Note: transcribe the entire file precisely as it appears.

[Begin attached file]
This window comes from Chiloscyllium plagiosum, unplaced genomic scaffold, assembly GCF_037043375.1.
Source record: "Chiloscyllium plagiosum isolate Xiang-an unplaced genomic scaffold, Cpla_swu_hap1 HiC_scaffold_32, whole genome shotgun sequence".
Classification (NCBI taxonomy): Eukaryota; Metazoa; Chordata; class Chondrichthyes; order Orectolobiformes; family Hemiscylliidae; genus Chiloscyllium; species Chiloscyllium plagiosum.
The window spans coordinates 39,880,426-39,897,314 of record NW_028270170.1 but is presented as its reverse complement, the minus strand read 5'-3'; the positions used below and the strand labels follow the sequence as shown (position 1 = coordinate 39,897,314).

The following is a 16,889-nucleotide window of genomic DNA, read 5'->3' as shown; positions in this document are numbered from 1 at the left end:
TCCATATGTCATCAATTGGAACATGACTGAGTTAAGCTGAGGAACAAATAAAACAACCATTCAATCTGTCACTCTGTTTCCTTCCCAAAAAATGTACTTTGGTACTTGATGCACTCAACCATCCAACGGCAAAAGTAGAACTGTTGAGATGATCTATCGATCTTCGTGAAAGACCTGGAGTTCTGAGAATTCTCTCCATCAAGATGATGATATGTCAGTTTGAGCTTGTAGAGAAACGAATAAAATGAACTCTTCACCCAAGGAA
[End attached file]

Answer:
This window comes from Chiloscyllium plagiosum, unplaced genomic scaffold, assembly GCF_037043375.1.
Source record: "Chiloscyllium plagiosum isolate Xiang-an unplaced genomic scaffold, Cpla_swu_hap1 HiC_scaffold_32, whole genome shotgun sequence".
Classification (NCBI taxonomy): Eukaryota; Metazoa; Chordata; class Chondrichthyes; order Orectolobiformes; family Hemiscylliidae; genus Chiloscyllium; species Chiloscyllium plagiosum.
The window spans coordinates 39,880,426-39,897,314 of record NW_028270170.1 but is presented as its reverse complement, the minus strand read 5'-3'; the positions used below and the strand labels follow the sequence as shown (position 1 = coordinate 39,897,314).

The following is a 16,889-nucleotide window of genomic DNA, read 5'->3' as shown; positions in this document are numbered from 1 at the left end:
TCCATATGTCATCAATTGGAACATGACTGAGTTAAGCTGAGGAACAAATAAAACAACCATTCAATCTGTCACTCTGTTTCCTTCCCAAAAAATGTACTTTGGTACTTGATGCACTCAACCATCCAACGGCAAAAGTAGAACTGTTGAGATGATCTATCGATCTTCGTGAAAGACCTGGAGTTCTGAGAATTCTCTCCATCAAGATGATGATATGTCAGTTTGAGCTTGTAGAGAAACGAATAAAATGAACTCTTCACCCAAGGAA